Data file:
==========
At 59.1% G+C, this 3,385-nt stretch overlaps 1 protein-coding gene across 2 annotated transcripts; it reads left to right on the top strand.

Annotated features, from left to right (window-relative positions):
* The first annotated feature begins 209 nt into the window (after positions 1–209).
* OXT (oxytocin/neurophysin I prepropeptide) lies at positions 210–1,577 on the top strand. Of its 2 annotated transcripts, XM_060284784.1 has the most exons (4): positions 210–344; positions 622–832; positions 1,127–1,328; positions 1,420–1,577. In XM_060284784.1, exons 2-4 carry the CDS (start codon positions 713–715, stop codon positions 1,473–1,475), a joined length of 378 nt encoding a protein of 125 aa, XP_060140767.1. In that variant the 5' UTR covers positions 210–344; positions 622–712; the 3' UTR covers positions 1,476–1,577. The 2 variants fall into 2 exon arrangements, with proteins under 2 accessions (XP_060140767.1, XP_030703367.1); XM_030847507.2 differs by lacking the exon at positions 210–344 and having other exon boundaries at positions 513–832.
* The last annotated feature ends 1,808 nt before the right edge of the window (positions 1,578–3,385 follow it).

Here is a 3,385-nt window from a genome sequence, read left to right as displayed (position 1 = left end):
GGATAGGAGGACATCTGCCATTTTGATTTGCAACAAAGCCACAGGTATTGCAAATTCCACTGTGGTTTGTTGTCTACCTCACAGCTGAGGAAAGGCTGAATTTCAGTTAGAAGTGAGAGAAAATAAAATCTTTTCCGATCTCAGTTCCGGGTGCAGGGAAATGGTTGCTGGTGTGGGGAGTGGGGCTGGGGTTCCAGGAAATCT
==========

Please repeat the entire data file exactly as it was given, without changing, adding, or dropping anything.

At 59.1% G+C, this 3,385-nt stretch overlaps 1 protein-coding gene across 2 annotated transcripts; it reads left to right on the top strand.

Annotated features, from left to right (window-relative positions):
* The first annotated feature begins 209 nt into the window (after positions 1–209).
* OXT (oxytocin/neurophysin I prepropeptide) lies at positions 210–1,577 on the top strand. Of its 2 annotated transcripts, XM_060284784.1 has the most exons (4): positions 210–344; positions 622–832; positions 1,127–1,328; positions 1,420–1,577. In XM_060284784.1, exons 2-4 carry the CDS (start codon positions 713–715, stop codon positions 1,473–1,475), a joined length of 378 nt encoding a protein of 125 aa, XP_060140767.1. In that variant the 5' UTR covers positions 210–344; positions 622–712; the 3' UTR covers positions 1,476–1,577. The 2 variants fall into 2 exon arrangements, with proteins under 2 accessions (XP_060140767.1, XP_030703367.1); XM_030847507.2 differs by lacking the exon at positions 210–344 and having other exon boundaries at positions 513–832.
* The last annotated feature ends 1,808 nt before the right edge of the window (positions 1,578–3,385 follow it).

Here is a 3,385-nt window from a genome sequence, read left to right as displayed (position 1 = left end):
GGATAGGAGGACATCTGCCATTTTGATTTGCAACAAAGCCACAGGTATTGCAAATTCCACTGTGGTTTGTTGTCTACCTCACAGCTGAGGAAAGGCTGAATTTCAGTTAGAAGTGAGAGAAAATAAAATCTTTTCCGATCTCAGTTCCGGGTGCAGGGAAATGGTTGCTGGTGTGGGGAGTGGGGCTGGGGTTCCAGGAAATCT